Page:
Was anyone else a little baffled by '08 Michael Belinsky's op-ed in The Dartmouth today about the need for more competition in the classroom at Dartmouth, called "Competing at the Top"? Belinsky (also author of last week's "Liberal Hypocrisy," where he as a "moderate liberal" puts forth several generalizations about free speech, compromise, (L?)liberalism and (C?)conservativism, only to leave you wondering what the point of it all was) opines,
Now, if the College wished to promote the pursuit of knowledge alongside moral and spiritual growth, surely it would prefer to do so in the most effective way possible. I hold that a competitive environment is best suited towards such an endeavor. Before you mark me crazy or, worse yet, cast me away to Harvard, please hear me out!
The problem with competition is that our mostly liberal community attaches negative connotations to the very word "competition," equating it, in the good spirit of neo-Marxism, with exploitation, alienation, and a generally shabby way of doing things. The burden therefore lies with the writer to prove that competition in a given arena, in this case, learning, would generate desirable results. Let us begin. I will approach by arguing for two claims. First, moderated competition does not harm student relations because cooperation is possible within the competitive arena. Second, competition drives students to learn better.
Does anyone really dispute this argument? I think most professors and students at Dartmouth realize that fostering (or simply allowing to let develop) competition is a useful and important strategy in encouraging learning, in addition to strategies such as getting students to collaborate sometimes. Who exactly are these neo-Marxists Belinsky talks about? How many members of the Dartmouth community voted for the Communist Party USA or Socialist Party USA in the 2004 elections?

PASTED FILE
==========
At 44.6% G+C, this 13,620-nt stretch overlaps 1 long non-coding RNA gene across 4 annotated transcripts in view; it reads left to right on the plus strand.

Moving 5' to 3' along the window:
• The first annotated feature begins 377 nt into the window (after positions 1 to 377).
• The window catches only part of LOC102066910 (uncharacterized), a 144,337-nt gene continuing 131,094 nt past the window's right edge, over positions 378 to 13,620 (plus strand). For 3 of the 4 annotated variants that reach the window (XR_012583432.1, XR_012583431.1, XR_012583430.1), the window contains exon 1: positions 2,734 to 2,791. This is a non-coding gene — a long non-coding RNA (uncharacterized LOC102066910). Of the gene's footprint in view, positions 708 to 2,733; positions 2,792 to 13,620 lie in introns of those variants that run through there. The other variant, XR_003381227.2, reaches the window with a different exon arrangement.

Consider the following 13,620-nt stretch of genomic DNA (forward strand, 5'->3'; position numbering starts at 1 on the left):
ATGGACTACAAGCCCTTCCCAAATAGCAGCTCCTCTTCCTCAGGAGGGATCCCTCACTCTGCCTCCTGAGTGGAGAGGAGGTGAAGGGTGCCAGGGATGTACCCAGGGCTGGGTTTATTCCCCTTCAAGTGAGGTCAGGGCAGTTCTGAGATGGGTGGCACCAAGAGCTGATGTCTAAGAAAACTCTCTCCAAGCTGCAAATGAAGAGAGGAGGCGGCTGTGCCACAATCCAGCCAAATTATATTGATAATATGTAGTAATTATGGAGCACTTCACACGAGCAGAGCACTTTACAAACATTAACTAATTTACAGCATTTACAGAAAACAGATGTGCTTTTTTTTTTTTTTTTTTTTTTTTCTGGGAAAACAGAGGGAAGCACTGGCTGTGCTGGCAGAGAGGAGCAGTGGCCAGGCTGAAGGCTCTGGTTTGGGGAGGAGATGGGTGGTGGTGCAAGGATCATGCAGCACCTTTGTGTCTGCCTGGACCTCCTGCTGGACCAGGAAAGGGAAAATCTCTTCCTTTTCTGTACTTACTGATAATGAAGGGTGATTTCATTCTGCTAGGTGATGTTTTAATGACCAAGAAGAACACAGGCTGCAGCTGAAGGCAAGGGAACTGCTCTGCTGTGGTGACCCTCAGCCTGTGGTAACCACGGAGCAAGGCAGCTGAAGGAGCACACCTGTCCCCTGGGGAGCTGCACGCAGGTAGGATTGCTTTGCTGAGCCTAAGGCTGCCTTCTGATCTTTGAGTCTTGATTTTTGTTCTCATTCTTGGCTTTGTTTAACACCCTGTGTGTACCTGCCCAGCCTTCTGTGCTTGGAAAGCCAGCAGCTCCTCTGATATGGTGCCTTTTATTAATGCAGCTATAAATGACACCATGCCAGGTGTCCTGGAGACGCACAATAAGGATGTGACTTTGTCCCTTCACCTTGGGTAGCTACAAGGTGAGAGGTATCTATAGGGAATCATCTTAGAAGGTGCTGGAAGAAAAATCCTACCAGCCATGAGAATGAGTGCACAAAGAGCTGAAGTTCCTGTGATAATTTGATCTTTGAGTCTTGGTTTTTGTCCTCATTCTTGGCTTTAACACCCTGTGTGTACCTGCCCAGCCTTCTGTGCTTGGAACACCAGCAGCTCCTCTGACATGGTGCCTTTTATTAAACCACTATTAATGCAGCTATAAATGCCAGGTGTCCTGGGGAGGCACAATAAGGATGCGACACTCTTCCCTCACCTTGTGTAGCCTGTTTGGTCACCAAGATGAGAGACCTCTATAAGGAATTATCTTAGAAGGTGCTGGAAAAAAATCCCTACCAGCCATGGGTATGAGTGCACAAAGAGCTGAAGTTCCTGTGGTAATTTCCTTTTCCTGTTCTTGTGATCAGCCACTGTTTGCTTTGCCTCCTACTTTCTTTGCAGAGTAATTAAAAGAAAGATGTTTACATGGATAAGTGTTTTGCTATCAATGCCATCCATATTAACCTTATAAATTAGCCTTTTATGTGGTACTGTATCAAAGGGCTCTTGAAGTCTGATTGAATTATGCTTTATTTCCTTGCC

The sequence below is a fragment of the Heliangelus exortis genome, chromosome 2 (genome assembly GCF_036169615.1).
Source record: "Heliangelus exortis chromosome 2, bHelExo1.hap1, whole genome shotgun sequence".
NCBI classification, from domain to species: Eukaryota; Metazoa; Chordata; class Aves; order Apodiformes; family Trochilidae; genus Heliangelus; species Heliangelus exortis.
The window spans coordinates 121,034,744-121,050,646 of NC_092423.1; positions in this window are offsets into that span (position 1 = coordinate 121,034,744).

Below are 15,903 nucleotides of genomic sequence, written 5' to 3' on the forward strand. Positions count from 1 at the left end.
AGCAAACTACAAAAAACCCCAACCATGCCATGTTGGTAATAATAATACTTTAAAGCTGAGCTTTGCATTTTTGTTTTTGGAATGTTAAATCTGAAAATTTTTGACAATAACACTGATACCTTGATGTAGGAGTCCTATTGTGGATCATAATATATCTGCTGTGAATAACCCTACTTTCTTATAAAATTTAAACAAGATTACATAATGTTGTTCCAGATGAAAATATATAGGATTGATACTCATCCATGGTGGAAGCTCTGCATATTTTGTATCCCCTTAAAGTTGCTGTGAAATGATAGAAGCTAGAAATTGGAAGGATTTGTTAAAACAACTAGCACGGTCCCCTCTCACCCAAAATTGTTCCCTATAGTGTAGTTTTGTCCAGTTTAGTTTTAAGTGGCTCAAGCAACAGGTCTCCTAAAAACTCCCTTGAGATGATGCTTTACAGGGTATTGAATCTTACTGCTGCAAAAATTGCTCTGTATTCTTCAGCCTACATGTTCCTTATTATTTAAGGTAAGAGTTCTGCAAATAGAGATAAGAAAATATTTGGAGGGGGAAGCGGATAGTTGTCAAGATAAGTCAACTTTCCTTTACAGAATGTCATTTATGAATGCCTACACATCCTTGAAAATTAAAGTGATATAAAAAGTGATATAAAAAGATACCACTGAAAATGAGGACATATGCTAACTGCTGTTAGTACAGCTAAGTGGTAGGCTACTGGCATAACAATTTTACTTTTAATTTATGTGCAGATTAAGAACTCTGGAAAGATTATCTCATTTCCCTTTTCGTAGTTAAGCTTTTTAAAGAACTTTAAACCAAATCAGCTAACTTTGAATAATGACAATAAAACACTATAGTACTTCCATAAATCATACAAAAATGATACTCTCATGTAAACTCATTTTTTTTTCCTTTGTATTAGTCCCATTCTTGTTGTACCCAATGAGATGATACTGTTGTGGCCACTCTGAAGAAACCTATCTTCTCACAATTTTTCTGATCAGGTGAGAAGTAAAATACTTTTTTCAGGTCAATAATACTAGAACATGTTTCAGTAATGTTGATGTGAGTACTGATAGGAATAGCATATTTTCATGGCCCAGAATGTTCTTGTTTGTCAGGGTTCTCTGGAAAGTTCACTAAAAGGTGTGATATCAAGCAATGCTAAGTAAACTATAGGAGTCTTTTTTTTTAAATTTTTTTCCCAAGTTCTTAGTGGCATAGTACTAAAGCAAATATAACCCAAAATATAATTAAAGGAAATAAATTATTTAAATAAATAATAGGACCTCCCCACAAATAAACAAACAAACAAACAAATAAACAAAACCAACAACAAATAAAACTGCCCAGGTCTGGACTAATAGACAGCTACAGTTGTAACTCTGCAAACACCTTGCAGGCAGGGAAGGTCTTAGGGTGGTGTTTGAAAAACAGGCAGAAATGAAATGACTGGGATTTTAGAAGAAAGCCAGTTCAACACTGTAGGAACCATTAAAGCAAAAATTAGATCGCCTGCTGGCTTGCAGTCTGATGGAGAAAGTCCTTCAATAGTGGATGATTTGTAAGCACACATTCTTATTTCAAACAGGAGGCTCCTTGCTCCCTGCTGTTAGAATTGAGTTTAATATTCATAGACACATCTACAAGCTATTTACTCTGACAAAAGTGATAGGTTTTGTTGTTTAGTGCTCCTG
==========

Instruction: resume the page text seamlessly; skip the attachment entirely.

Decide for yourself: how will material be best absorbed: by assigning readings and problem sets only to say that first, they won't be graded and second, grades are the least important thing in college, anyway? Or will students learn better if you assign graded homework and encourage high performance while using grades to benchmark that performance?
Again, I don't know what classes Belinsky has been taking, but I get plenty of grades in all my classes here. This isn't Brown. Maybe some readers of this post know what he is talking about?
My point is, I don't think any lack of competition ranks among Dartmouth's significant problems, or can even be said to exist at Dartmouth. A waste of op-ed space?